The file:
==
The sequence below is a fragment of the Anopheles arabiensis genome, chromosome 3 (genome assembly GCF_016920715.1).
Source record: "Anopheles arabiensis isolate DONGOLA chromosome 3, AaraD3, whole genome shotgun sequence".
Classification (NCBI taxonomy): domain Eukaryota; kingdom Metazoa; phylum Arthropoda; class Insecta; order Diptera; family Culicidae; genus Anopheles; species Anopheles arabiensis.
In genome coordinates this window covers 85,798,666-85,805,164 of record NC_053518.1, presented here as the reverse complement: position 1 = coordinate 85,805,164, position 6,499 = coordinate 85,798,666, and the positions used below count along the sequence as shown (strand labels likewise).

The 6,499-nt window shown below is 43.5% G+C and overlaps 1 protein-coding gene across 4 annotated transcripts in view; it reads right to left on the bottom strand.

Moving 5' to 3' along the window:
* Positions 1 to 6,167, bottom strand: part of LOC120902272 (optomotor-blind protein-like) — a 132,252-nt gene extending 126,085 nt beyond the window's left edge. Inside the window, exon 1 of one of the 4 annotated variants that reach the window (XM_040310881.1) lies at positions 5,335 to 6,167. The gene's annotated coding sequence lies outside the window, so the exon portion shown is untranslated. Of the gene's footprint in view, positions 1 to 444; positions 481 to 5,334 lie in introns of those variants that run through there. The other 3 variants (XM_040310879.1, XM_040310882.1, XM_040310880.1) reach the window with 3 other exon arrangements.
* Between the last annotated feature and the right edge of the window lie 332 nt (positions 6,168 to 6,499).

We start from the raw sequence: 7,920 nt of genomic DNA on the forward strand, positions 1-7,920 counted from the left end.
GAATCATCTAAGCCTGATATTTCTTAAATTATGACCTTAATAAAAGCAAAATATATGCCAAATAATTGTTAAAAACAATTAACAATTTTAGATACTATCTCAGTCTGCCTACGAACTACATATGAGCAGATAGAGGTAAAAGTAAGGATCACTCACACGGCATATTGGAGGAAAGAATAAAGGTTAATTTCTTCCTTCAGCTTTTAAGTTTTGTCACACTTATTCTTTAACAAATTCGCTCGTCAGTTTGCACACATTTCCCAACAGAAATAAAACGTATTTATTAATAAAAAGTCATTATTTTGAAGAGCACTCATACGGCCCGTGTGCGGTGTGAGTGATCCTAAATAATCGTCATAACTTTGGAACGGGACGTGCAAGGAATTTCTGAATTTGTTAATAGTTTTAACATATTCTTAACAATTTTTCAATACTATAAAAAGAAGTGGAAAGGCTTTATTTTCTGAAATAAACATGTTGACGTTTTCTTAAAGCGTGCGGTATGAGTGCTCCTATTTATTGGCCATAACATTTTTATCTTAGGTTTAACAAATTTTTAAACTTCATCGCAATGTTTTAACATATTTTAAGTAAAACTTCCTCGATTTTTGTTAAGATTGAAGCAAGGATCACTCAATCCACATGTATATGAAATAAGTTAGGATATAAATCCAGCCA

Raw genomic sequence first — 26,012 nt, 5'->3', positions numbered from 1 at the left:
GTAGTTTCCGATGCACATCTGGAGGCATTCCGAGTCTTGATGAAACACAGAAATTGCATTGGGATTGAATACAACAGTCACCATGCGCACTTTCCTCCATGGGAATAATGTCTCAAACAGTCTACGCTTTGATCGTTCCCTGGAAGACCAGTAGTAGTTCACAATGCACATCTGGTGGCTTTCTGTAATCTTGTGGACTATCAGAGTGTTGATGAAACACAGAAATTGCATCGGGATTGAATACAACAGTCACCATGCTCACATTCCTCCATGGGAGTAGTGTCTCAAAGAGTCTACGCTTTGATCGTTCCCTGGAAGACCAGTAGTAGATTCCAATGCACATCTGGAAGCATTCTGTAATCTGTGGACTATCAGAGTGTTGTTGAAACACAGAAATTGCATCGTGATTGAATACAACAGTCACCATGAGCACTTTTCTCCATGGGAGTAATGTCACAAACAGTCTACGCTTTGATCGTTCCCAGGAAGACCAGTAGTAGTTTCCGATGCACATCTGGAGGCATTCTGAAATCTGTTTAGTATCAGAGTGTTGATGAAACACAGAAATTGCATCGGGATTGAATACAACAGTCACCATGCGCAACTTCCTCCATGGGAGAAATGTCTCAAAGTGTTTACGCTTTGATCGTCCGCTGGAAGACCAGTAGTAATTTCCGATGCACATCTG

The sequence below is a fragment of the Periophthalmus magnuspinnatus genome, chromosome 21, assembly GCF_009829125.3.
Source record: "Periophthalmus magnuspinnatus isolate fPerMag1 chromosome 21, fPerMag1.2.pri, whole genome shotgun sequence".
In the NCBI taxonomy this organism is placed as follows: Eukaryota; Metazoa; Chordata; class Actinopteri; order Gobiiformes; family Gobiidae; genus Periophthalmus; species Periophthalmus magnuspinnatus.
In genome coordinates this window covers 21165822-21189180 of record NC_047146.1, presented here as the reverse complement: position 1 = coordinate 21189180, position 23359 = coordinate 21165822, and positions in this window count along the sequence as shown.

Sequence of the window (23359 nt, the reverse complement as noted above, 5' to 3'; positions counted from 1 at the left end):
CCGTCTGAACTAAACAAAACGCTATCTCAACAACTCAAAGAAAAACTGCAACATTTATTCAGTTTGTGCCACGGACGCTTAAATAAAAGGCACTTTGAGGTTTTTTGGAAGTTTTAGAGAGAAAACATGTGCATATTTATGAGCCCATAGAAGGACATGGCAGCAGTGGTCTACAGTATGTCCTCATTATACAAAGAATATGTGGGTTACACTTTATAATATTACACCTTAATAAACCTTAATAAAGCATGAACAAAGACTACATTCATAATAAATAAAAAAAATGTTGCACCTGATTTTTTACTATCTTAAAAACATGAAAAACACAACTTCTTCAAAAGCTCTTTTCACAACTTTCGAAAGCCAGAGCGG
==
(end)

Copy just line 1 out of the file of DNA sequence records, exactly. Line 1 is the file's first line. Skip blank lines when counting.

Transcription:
The sequence below is a fragment of the Anopheles arabiensis genome, chromosome 3 (genome assembly GCF_016920715.1).